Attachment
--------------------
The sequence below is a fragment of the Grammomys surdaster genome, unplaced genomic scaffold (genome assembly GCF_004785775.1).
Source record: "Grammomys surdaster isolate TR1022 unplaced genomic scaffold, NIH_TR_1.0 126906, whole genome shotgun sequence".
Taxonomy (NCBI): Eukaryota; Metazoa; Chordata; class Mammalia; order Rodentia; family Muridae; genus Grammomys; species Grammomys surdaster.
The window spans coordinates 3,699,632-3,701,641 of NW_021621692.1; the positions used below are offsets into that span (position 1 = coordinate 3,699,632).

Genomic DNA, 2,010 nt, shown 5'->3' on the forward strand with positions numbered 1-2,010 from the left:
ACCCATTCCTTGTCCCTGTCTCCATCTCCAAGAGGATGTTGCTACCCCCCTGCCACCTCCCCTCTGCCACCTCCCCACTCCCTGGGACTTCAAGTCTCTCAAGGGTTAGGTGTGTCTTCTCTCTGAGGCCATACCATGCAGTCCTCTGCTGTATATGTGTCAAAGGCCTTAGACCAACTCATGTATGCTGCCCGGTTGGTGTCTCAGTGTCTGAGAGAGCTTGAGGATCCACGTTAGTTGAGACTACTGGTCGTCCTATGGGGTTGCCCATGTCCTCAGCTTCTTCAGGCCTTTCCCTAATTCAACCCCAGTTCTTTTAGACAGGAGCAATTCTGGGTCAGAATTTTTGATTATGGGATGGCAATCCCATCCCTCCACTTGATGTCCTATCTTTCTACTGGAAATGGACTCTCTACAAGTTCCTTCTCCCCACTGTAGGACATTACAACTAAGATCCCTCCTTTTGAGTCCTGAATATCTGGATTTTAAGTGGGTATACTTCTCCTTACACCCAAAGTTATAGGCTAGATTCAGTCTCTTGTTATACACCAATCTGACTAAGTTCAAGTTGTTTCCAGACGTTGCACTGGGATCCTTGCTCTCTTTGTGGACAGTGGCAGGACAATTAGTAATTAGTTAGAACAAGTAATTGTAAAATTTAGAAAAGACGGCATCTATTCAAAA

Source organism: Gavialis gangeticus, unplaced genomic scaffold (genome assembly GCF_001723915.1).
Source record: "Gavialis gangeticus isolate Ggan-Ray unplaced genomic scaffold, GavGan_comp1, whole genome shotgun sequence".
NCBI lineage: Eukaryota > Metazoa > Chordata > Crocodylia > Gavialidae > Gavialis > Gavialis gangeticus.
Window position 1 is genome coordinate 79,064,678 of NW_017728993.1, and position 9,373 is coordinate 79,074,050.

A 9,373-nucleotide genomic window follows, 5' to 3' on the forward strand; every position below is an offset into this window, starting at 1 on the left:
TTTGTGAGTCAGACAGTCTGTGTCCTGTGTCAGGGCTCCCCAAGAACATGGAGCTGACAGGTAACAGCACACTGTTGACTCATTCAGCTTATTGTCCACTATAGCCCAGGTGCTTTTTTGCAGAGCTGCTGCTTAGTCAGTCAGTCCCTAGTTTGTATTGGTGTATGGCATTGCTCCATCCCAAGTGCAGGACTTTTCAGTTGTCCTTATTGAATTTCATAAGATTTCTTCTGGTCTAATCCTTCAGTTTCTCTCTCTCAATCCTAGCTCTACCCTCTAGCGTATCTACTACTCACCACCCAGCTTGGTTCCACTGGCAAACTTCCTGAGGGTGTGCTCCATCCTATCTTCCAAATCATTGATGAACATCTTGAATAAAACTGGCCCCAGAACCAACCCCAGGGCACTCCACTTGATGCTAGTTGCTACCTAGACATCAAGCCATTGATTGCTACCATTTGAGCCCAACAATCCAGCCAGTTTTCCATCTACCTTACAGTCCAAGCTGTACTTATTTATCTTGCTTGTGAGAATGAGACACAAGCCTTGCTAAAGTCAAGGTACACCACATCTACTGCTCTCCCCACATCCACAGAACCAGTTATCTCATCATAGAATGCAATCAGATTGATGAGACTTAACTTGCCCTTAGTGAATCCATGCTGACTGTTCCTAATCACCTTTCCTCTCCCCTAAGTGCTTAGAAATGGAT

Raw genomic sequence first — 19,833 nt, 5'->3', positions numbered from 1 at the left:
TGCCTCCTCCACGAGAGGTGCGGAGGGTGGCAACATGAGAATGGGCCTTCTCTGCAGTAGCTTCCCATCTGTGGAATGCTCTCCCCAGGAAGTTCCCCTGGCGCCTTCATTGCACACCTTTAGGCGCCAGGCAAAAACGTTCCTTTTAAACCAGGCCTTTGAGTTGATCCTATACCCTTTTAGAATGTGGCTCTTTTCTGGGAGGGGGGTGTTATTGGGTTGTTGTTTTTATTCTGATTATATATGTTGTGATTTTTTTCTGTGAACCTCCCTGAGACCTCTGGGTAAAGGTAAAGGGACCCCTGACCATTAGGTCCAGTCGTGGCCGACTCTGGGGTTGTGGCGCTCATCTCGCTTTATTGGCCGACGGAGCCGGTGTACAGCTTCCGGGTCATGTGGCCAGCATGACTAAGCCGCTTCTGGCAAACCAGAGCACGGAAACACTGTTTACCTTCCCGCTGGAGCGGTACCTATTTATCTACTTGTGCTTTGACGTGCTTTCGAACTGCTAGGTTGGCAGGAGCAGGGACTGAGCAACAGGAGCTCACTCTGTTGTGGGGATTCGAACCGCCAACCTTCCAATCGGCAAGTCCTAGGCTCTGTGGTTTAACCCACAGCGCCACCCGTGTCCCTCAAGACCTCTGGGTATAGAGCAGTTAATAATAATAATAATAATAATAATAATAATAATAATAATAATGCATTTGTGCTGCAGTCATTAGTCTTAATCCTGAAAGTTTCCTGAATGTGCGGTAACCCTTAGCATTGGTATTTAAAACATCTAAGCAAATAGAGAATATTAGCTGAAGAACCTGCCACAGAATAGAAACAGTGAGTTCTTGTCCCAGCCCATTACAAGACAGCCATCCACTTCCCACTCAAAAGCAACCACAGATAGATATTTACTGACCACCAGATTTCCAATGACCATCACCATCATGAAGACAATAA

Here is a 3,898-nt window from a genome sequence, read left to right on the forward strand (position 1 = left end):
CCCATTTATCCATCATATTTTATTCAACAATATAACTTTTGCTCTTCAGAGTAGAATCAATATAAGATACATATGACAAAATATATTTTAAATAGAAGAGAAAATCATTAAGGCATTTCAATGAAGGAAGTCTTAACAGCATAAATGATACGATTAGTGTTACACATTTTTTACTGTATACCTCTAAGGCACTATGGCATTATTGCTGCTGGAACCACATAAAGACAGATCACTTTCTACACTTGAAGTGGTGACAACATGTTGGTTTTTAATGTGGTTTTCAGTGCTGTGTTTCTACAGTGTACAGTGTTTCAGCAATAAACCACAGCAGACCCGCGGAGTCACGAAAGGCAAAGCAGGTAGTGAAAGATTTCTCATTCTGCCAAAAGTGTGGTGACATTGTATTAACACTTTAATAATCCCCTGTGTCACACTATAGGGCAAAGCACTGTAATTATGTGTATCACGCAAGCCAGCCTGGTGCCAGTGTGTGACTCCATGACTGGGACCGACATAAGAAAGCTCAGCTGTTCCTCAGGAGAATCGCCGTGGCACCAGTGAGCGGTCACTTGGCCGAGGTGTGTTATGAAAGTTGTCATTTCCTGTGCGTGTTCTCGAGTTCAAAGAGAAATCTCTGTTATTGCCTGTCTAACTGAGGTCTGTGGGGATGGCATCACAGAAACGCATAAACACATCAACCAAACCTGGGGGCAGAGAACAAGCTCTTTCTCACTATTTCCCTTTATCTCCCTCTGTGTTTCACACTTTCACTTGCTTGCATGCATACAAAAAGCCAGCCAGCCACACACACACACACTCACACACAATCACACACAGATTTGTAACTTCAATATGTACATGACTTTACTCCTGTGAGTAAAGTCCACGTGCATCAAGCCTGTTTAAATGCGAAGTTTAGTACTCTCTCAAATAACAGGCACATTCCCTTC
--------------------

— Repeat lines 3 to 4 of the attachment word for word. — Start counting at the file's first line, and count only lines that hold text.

Taxonomy (NCBI): Eukaryota; Metazoa; Chordata; class Mammalia; order Rodentia; family Muridae; genus Grammomys; species Grammomys surdaster.
The window spans coordinates 3,699,632-3,701,641 of NW_021621692.1; the positions used below are offsets into that span (position 1 = coordinate 3,699,632).